Items sold on the platform are sans branding to maintain the reputation of its retailers whose food’s quality may be reduced by the time it’s consumed.

For consumers, you can choose to buy the food from their Facebook page and arrange for a pickup or delivery from an agreed spot via WhatsApp.

The social enterprise also allows users to donate excess food to children living in shelter homes and arrange for surplus food from events to be distributed to those in need.

Some of the unsold food from restaurants and bakeries / Image Credit: Green Hero

Total Saved: Collected 23,000kg of excess food which helped over 70 F&B businesses solve their food surplus problem in 2016.

Get Involved: Purchase the excess food at discounted prices through their Facebook page.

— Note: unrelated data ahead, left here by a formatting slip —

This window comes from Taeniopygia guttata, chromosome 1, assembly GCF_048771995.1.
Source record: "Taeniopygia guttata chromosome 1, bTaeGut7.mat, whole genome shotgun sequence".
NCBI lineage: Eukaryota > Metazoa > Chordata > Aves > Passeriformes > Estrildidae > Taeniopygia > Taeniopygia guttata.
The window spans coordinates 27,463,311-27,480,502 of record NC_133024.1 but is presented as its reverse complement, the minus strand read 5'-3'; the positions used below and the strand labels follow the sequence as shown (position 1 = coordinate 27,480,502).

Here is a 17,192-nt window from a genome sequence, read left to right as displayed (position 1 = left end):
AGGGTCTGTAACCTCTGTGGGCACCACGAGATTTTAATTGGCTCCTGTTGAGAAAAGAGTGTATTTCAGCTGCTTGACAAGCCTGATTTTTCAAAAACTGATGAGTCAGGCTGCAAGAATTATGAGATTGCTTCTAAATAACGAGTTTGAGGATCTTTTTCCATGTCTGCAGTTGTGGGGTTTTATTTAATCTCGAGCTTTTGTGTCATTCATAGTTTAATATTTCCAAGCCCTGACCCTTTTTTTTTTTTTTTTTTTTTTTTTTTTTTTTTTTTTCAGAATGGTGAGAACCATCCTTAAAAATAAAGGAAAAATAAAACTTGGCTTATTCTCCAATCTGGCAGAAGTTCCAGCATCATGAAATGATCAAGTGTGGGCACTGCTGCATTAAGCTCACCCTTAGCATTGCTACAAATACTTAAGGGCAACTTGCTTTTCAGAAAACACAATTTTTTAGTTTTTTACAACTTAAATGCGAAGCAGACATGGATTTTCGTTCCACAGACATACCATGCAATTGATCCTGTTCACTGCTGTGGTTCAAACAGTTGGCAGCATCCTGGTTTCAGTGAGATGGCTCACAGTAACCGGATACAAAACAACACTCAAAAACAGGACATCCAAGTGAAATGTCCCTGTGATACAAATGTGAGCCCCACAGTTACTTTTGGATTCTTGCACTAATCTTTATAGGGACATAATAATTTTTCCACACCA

Contact: Arrange for pickup or delivery via WhatsApp 011-6182 2477.

3. Life Origin

Primarily a farm harvesting Black Soldier Flies (BSF), Life Origin is a profit-driven social enterprise that converts organic waste from excess food and repurposes it into protein for consumption.

Started in 2019, the fly farm collects organic food waste and sterilises them through a fermentation process.

The flies and their larvae are bred in-house to maintain their hygiene and sold as animal feed to poultry and fish, while its residue can be turned into fertiliser for plants.

The larvae are also sold for human consumption as a high protein alternative as snacks, or in a burger.

The larvae can be consumed as a high protein snack / Image Credit: Life Origin

Total Saved: N/A.

Get Involved: Purchase their BSF products on their website.

Contact: Message them on WhatsApp.


Establishment in 2011, Mentari Alam EKO (MAEKO) produces machines that accelerate the composting process for food waste.

The organisation has sold and rented their patented machines to hotels, supermarkets, factories, education institutions, and hospitals.